Balance


I’m not here writing about how Order is silly and unnecessary and I’m not poking fun at the meathead that warms up for his bench press by doing exterior rotations with a dumbbell. These are simply illustrations to these ideas.

The balance is anywhere on the spectrum and can change at any point in time. So how do you know where to start?


Ever Felt Like Quitting?


The other day we did a 5-mile ruck (a road march with a heavy sack strapped to your body) with 80lbs on our back for Toys for Tots. Rucking has always been a way for me to remember why I do what I do. There is a lot of time to dive deep into your mind during a ruck. During this particular ruck is when I started to think about the relationship between Order and Chaos.

Around mile 3, we started hill repeats and I wanted nothing more than to quit. I wanted to quit so badly. This feeling, up until that day, annoyed me. I would think, “Why do I want to quit? Am I that weak of a person?” I would take a huge dive into my Ego. But on that day I thought, “I want to quit. That must mean I am outside my comfort zone. My body doesn’t want to be here, so here is where I’m going to stay.”


I wanted to quit but I didn’t and that speaks volumes. It shows my will to continue. It shows that I was in the right place because if you don’t want to quit at times, you don’t have enough chaos in your plan. If you don’t want to quit at times, you don’t have enough stimuli to produce training adaptations. If you don’t want to quit at times, you aren’t challenging yourself. I believe that looking inward and tackling stubborn tendencies IS THE BEST way to navigate through life. Look inward. Don’t look to be better than Joe Snuffy at the other squat rack. Be better than you were yesterday. If you continue to do this, you will find that you will begin to enjoy the process a hell-of-a-lot more.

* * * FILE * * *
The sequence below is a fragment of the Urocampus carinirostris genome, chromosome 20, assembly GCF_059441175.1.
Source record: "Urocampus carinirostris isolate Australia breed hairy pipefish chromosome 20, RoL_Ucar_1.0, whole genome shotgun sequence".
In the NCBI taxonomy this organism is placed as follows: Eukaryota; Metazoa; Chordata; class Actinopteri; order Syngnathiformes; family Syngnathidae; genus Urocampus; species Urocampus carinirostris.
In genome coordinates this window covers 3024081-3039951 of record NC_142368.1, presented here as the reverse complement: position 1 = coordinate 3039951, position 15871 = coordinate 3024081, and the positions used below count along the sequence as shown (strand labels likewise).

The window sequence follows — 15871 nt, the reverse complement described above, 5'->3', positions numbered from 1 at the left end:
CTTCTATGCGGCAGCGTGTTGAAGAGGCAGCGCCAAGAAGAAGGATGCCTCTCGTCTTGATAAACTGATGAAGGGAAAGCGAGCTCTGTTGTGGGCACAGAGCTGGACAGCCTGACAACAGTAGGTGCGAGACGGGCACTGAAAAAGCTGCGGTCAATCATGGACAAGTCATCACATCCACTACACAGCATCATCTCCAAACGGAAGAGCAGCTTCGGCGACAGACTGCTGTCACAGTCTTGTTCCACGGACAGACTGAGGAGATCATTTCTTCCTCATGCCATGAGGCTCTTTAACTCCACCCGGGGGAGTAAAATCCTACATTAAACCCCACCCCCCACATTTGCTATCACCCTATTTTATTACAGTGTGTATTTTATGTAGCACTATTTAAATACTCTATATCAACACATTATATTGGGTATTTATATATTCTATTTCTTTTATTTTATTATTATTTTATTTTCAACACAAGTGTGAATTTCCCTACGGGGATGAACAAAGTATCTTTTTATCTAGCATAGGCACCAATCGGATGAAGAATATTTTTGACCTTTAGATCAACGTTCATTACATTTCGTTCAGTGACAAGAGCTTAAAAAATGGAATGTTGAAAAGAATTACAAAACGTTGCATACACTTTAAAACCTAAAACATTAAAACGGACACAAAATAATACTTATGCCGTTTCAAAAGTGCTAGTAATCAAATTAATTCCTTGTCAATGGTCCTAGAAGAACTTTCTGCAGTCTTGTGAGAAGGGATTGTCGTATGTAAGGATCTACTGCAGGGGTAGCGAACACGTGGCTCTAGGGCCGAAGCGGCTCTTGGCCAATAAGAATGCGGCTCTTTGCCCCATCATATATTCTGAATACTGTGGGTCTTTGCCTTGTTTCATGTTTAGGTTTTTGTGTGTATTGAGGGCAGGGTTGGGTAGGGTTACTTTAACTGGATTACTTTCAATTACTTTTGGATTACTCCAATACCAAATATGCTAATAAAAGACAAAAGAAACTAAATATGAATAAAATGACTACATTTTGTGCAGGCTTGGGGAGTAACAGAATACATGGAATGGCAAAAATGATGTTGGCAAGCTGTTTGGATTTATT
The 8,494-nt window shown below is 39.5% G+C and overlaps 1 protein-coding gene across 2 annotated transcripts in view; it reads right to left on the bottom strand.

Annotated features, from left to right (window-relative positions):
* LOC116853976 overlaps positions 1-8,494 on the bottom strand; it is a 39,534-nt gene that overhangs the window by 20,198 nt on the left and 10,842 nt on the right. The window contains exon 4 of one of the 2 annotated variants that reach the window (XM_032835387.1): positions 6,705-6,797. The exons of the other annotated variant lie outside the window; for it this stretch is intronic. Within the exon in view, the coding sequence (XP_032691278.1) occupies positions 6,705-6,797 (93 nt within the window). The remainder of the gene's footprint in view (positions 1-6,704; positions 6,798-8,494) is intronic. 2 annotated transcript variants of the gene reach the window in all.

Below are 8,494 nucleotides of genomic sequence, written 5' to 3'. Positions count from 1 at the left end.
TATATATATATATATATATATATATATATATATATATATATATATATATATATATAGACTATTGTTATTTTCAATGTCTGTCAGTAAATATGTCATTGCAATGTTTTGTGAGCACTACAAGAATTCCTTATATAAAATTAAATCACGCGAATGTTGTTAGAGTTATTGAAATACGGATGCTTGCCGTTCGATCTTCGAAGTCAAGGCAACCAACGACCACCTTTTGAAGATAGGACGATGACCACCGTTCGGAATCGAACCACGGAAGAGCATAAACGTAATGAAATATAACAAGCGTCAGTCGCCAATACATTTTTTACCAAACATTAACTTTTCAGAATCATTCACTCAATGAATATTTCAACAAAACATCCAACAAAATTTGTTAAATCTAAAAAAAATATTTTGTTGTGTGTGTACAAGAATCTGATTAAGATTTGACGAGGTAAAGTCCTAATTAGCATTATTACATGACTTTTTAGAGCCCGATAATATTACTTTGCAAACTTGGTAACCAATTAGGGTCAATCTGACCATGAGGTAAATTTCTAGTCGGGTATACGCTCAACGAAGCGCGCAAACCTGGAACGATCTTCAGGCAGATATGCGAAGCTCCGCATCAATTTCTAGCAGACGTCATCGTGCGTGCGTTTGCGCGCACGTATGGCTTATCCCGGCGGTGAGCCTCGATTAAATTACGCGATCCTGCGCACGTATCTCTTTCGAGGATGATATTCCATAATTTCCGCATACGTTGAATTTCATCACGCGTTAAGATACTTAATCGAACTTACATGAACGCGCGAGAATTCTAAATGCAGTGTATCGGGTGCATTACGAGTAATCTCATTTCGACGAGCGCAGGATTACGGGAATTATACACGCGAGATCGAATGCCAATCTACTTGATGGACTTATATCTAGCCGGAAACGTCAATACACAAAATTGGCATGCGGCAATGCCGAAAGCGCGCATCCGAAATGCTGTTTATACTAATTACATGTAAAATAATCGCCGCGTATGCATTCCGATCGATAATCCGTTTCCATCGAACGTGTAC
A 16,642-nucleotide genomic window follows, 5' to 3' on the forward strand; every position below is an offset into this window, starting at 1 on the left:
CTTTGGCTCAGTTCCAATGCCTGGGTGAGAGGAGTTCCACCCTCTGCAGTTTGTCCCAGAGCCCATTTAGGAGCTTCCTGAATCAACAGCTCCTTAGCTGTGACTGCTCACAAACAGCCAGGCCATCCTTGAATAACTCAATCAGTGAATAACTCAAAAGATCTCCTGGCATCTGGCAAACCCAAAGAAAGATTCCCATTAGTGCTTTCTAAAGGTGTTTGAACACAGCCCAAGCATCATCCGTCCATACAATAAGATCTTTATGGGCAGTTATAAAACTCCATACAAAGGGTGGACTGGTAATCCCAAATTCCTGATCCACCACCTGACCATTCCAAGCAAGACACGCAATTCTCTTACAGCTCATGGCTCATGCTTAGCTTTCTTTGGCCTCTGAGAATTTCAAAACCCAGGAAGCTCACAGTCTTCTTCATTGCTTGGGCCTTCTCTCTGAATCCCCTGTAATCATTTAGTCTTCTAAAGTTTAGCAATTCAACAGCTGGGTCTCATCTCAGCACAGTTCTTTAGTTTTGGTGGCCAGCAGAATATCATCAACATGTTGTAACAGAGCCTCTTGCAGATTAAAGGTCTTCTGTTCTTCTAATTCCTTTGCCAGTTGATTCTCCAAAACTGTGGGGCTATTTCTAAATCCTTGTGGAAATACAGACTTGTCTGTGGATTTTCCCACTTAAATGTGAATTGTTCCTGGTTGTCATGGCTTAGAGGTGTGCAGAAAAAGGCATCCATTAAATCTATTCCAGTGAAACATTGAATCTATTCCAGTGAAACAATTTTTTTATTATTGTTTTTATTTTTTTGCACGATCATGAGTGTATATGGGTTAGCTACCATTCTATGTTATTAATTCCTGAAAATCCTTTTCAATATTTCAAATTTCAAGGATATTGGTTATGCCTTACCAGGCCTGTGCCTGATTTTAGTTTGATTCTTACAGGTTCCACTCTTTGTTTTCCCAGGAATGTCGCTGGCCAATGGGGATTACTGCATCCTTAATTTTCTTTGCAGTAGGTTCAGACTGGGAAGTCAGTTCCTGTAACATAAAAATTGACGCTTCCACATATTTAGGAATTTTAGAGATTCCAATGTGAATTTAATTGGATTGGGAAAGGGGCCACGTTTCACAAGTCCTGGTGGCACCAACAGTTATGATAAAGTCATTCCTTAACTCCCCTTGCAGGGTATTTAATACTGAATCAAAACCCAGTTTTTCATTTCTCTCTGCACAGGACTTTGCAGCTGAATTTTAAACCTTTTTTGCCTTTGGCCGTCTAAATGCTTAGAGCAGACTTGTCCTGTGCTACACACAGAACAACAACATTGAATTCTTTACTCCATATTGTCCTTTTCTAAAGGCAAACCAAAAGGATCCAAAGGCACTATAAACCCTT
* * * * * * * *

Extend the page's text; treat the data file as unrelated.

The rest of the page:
Actionable Pill


I encourage you to make a list (I use a Post-It app on my phone). Write down a list of things that scare you when it comes to your fitness journey. Start small. Small changes are incremental changes towards your goals.


Meaning is not created – it is discovered. Once you find the right balance for you and start to invite chaos into your life you will start to unravel why it is that you want to complete your goal. Facing this opposition, head on, will allow you to look within yourself to find what motivates you.

Then you will start to see obstacles in your life as opportunities. These opportunities have a value. Their value is either great enough to make you want to pursue them or they aren’t. This way of checking yourself allows you to take actions that are in line with your goal. For example, if an opportunity pushes you away from your goal, it will produce a low value for you. Once you have identified it as providing little to no value, you will likely decline and stay on track.

Remember, small hinges swing big doors. Get after it.


If You Only Read One Section, Read:

Make a list of things that scare you


Aim to complete one of those per week


Continue to add to the list as new challenges reveal themselves


“Beat the you of yesterday”


Shane Jenne, CSCS, NSCA-CPT